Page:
IO: A Free Approach
The following is inspired by Luke Palmer's post on the topic. This only describes one possible semantics of
IO a; your actual implementation may vary.
The idea is to define
data IO a = Done a | PutChar Char (IO a) | GetChar (Char -> IO a)
For simplicity, this an example of
IO that only gives semantics for teletype I/O.
IO a as a tree whose leaves are
Done a that holds the result of the program:
PutCharis a node that has one child tree and the node holds one character of data.
GetCharis a node that has many children; it has one child for every
GetCharholds no data itself.
This tree contains all the information needed to execute teletype interactions. One interprets (or executes) an
IO a by tracing a route from root of the tree to a leaf:
- If a
PutCharnode is encountered, the character data contained at that node is output to the terminal and then its subtree is executed. It is at this point that Haskell code is evaluated in order to determine what character should be displayed before continuing.
- If a
GetCharnode is encountered, a character is read from the terminal (blocking if necessary) and the subtree corresponding to the character received is executed.
Doneis encountered, the program ends.
Done holds the result of the computation, but in the case of
Main.main :: IO () the data is of type
() and thus contains no information and is ignored.
This execution is not done anywhere in a Haskell program, rather it is done by the run-time system.
The monadic operations are defined as follows:
return :: a -> IO a return x = Done x (>>=) :: IO a -> (a -> IO b) -> IO b Done x >>= f = f x PutChar c x >>= f = PutChar c (x >>= f) GetChar g >>= f = GetChar (\c -> g c >>= f)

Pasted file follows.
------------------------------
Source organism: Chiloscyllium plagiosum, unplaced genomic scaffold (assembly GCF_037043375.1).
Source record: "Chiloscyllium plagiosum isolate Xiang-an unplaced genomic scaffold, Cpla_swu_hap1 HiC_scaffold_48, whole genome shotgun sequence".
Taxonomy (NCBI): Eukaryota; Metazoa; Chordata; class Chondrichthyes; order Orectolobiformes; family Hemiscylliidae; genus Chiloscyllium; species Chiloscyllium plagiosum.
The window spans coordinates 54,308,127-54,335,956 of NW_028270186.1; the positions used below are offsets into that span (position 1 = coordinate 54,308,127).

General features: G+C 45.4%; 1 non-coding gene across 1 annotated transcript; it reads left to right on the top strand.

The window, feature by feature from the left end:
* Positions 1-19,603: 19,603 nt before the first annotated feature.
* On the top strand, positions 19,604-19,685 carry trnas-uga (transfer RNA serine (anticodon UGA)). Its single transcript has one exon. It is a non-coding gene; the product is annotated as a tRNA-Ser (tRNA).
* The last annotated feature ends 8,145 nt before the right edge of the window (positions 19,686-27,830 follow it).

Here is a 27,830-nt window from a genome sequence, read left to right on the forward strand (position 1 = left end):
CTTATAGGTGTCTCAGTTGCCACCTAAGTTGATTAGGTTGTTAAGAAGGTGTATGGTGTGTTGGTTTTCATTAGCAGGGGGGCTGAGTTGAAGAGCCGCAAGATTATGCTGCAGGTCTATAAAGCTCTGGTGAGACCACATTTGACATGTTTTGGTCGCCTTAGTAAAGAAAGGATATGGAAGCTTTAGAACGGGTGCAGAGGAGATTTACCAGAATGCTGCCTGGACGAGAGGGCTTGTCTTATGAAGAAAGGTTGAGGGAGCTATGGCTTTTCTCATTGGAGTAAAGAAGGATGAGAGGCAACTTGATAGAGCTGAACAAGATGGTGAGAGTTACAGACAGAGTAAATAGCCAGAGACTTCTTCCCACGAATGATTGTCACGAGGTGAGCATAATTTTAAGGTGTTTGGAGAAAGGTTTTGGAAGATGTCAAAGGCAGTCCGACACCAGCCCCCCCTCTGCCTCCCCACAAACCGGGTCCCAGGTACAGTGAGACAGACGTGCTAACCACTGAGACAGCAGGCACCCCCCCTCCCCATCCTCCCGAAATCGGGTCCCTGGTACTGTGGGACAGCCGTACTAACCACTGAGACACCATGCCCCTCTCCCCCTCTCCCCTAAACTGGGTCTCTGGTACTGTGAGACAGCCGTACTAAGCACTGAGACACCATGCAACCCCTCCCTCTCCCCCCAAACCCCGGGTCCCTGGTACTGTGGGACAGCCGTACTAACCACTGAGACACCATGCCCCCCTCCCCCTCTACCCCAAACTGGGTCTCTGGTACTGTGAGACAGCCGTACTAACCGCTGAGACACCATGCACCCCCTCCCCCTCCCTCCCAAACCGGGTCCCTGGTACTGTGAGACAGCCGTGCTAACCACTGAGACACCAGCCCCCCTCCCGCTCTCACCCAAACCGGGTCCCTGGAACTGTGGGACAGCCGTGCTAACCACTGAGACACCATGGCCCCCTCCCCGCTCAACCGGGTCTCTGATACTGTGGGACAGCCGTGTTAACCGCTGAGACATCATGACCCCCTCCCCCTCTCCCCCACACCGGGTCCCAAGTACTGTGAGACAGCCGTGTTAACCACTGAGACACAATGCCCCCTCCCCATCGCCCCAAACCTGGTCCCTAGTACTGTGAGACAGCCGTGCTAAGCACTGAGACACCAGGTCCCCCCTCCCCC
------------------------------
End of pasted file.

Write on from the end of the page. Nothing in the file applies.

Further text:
As you can see
return is just another name for
Done. The bind operation
(>>=) takes a tree
x and a function
f and replaces the
Done nodes (the leaves) of
x by a new tree produced by applying
f to the data held in the
The primitive I/O commands are defined using these constructors.
putChar :: Char -> IO () putChar x = PutChar x (Done ()) getChar :: IO Char getChar = GetChar (\c -> Done c)
- The function
putCharbuilds a small
IO ()tree that contains one
PutCharnode holding the character data followed by
- The function
getCharbuilds a short
IO Chartree that begins with a
GetCharnode that holds one
Donenode for every character.
Other teletype commands can be defined in terms of these primitives:
putStr :: String -> IO () putStr = mapM_ putChar
More generally speaking,
IO a will represent the desired interaction with the operating system. For every system call there will be a corresponding I/O-tree constructor of the form:
| SysCallName p1 p2 ... pn (r -> IO a)
pn are the parameters for the system call, and
r is the result of the system call. (Thus
GetChar will not occur as constructors for I/O trees if they don't correspond to system calls).
- Wouter Swierstra, Thorsten Altenkirch (2007).
- Levent Erkök, John Launchbury, Andrew Moran. In Fixed Points in Computer Science Workshop, FICS'01 (2001).
- Tackling the awkward squad: monadic input/output, concurrency, exceptions, and foreign-language calls in Haskell
- Simon Peyton Jones. In "Engineering theories of software construction", ed. Tony Hoare, Manfred Broy, Ralf Steinbruggen, IOS Press, ISBN 1 58603 1724, 2001, pages 47-96.
- Roy L. Crole, Andrew D. Gordon. Mathematical Structures in Computer Science 9(2): 125-158 (1999).
- Andrew Gordon. In International Workshop on Computer Science Logic, January 1995. Springer Berlin Heidelberg.
- Andrew Gordon. In FPCA '93: Conference on Functional Programming Languages and Computer Architecture, Copenhagen, June 1993. ACM Press.
- Andrew Gordon. Cambridge University Press. Revision of 1992 PhD dissertation.